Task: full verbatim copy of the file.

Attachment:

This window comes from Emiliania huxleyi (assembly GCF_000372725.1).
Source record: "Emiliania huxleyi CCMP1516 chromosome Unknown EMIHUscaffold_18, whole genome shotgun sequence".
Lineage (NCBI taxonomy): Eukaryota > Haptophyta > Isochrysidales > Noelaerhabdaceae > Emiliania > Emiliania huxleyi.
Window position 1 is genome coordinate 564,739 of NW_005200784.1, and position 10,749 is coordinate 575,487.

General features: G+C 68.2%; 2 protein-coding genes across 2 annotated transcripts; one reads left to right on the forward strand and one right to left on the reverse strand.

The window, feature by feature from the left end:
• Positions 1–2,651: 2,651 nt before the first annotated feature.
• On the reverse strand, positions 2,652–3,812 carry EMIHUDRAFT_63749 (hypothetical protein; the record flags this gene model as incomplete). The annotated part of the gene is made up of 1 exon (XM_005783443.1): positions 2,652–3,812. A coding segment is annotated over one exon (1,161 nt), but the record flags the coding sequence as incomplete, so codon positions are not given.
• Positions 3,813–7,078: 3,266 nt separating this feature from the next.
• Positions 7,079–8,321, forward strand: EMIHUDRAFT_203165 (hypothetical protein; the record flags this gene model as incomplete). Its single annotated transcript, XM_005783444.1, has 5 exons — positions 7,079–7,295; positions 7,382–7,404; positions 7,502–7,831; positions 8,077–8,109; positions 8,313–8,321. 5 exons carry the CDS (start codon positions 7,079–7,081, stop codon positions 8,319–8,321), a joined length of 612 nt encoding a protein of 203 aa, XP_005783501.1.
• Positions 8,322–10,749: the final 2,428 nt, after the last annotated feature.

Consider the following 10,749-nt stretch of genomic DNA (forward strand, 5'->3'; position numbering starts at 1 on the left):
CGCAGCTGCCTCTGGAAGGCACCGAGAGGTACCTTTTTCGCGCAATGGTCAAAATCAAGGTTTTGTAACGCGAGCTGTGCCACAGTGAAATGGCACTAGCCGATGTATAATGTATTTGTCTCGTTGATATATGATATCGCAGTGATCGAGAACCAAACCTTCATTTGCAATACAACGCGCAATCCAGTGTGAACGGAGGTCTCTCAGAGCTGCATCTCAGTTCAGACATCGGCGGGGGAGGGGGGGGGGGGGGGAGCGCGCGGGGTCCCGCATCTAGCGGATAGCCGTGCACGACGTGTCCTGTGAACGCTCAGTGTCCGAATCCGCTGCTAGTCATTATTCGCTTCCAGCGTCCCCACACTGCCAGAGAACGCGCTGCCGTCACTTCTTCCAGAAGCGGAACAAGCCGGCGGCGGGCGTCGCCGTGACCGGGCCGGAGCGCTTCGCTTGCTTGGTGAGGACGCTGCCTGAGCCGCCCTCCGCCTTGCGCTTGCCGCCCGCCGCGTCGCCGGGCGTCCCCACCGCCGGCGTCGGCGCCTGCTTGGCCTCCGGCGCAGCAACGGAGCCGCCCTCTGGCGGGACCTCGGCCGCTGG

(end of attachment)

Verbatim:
This window comes from Emiliania huxleyi (assembly GCF_000372725.1).
Source record: "Emiliania huxleyi CCMP1516 chromosome Unknown EMIHUscaffold_18, whole genome shotgun sequence".
Lineage (NCBI taxonomy): Eukaryota > Haptophyta > Isochrysidales > Noelaerhabdaceae > Emiliania > Emiliania huxleyi.
Window position 1 is genome coordinate 564,739 of NW_005200784.1, and position 10,749 is coordinate 575,487.

General features: G+C 68.2%; 2 protein-coding genes across 2 annotated transcripts; one reads left to right on the forward strand and one right to left on the reverse strand.

The window, feature by feature from the left end:
• Positions 1–2,651: 2,651 nt before the first annotated feature.
• On the reverse strand, positions 2,652–3,812 carry EMIHUDRAFT_63749 (hypothetical protein; the record flags this gene model as incomplete). The annotated part of the gene is made up of 1 exon (XM_005783443.1): positions 2,652–3,812. A coding segment is annotated over one exon (1,161 nt), but the record flags the coding sequence as incomplete, so codon positions are not given.
• Positions 3,813–7,078: 3,266 nt separating this feature from the next.
• Positions 7,079–8,321, forward strand: EMIHUDRAFT_203165 (hypothetical protein; the record flags this gene model as incomplete). Its single annotated transcript, XM_005783444.1, has 5 exons — positions 7,079–7,295; positions 7,382–7,404; positions 7,502–7,831; positions 8,077–8,109; positions 8,313–8,321. 5 exons carry the CDS (start codon positions 7,079–7,081, stop codon positions 8,319–8,321), a joined length of 612 nt encoding a protein of 203 aa, XP_005783501.1.
• Positions 8,322–10,749: the final 2,428 nt, after the last annotated feature.

Consider the following 10,749-nt stretch of genomic DNA (forward strand, 5'->3'; position numbering starts at 1 on the left):
CGCAGCTGCCTCTGGAAGGCACCGAGAGGTACCTTTTTCGCGCAATGGTCAAAATCAAGGTTTTGTAACGCGAGCTGTGCCACAGTGAAATGGCACTAGCCGATGTATAATGTATTTGTCTCGTTGATATATGATATCGCAGTGATCGAGAACCAAACCTTCATTTGCAATACAACGCGCAATCCAGTGTGAACGGAGGTCTCTCAGAGCTGCATCTCAGTTCAGACATCGGCGGGGGAGGGGGGGGGGGGGGGAGCGCGCGGGGTCCCGCATCTAGCGGATAGCCGTGCACGACGTGTCCTGTGAACGCTCAGTGTCCGAATCCGCTGCTAGTCATTATTCGCTTCCAGCGTCCCCACACTGCCAGAGAACGCGCTGCCGTCACTTCTTCCAGAAGCGGAACAAGCCGGCGGCGGGCGTCGCCGTGACCGGGCCGGAGCGCTTCGCTTGCTTGGTGAGGACGCTGCCTGAGCCGCCCTCCGCCTTGCGCTTGCCGCCCGCCGCGTCGCCGGGCGTCCCCACCGCCGGCGTCGGCGCCTGCTTGGCCTCCGGCGCAGCAACGGAGCCGCCCTCTGGCGGGACCTCGGCCGCTGG